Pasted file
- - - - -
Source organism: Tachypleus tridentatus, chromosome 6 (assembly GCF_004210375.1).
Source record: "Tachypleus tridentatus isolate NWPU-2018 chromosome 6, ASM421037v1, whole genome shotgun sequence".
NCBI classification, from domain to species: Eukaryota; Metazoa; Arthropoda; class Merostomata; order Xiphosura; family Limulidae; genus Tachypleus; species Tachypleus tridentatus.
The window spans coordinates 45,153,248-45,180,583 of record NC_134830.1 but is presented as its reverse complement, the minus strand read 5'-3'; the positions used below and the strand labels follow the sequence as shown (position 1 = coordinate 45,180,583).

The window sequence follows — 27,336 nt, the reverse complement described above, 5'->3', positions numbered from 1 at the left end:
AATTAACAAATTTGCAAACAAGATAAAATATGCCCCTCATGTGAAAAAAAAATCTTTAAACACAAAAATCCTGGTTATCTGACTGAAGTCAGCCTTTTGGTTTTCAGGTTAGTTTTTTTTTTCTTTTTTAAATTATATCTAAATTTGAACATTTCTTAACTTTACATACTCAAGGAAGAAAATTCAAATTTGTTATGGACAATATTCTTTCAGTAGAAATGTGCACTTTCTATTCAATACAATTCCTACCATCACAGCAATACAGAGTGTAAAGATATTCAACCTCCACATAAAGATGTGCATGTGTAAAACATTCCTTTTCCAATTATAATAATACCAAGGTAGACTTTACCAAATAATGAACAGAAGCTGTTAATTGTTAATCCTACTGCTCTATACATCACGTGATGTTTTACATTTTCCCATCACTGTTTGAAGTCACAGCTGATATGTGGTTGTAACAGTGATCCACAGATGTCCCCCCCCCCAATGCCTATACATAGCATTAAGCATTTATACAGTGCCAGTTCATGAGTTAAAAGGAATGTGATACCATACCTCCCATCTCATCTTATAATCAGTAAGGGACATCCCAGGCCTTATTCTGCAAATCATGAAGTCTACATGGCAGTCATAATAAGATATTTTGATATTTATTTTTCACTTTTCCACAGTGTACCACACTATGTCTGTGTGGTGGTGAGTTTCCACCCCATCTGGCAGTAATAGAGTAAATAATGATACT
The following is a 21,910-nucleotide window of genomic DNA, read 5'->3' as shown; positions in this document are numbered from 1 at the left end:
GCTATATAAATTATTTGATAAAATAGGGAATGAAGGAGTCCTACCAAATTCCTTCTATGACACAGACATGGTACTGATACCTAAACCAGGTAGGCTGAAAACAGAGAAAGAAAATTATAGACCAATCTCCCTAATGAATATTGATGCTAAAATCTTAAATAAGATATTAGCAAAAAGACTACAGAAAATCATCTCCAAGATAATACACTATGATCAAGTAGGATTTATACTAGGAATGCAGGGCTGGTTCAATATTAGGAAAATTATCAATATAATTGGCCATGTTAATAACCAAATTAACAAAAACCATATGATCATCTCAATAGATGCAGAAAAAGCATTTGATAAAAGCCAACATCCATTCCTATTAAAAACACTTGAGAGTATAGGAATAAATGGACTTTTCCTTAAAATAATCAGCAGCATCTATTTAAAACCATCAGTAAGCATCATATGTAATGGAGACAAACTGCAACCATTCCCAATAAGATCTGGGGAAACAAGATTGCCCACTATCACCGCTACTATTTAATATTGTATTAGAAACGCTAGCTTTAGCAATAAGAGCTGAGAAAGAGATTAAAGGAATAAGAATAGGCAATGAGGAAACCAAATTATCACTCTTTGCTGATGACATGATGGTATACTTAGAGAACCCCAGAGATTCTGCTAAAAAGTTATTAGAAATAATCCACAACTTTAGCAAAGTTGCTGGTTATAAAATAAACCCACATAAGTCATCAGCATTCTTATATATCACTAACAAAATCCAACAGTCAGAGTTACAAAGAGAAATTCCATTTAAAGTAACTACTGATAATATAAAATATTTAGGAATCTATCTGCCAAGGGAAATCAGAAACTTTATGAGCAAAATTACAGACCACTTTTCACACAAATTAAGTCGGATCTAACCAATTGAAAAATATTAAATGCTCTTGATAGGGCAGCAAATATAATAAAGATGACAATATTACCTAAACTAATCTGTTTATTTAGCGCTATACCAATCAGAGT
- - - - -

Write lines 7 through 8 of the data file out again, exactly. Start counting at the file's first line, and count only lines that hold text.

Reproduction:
The following is a 21,910-nucleotide window of genomic DNA, read 5'->3' as shown; positions in this document are numbered from 1 at the left end:
GCTATATAAATTATTTGATAAAATAGGGAATGAAGGAGTCCTACCAAATTCCTTCTATGACACAGACATGGTACTGATACCTAAACCAGGTAGGCTGAAAACAGAGAAAGAAAATTATAGACCAATCTCCCTAATGAATATTGATGCTAAAATCTTAAATAAGATATTAGCAAAAAGACTACAGAAAATCATCTCCAAGATAATACACTATGATCAAGTAGGATTTATACTAGGAATGCAGGGCTGGTTCAATATTAGGAAAATTATCAATATAATTGGCCATGTTAATAACCAAATTAACAAAAACCATATGATCATCTCAATAGATGCAGAAAAAGCATTTGATAAAAGCCAACATCCATTCCTATTAAAAACACTTGAGAGTATAGGAATAAATGGACTTTTCCTTAAAATAATCAGCAGCATCTATTTAAAACCATCAGTAAGCATCATATGTAATGGAGACAAACTGCAACCATTCCCAATAAGATCTGGGGAAACAAGATTGCCCACTATCACCGCTACTATTTAATATTGTATTAGAAACGCTAGCTTTAGCAATAAGAGCTGAGAAAGAGATTAAAGGAATAAGAATAGGCAATGAGGAAACCAAATTATCACTCTTTGCTGATGACATGATGGTATACTTAGAGAACCCCAGAGATTCTGCTAAAAAGTTATTAGAAATAATCCACAACTTTAGCAAAGTTGCTGGTTATAAAATAAACCCACATAAGTCATCAGCATTCTTATATATCACTAACAAAATCCAACAGTCAGAGTTACAAAGAGAAATTCCATTTAAAGTAACTACTGATAATATAAAATATTTAGGAATCTATCTGCCAAGGGAAATCAGAAACTTTATGAGCAAAATTACAGACCACTTTTCACACAAATTAAGTCGGATCTAACCAATTGAAAAATATTAAATGCTCTTGATAGGGCAGCAAATATAATAAAGATGACAATATTACCTAAACTAATCTGTTTATTTAGCGCTATACCAATCAGAGT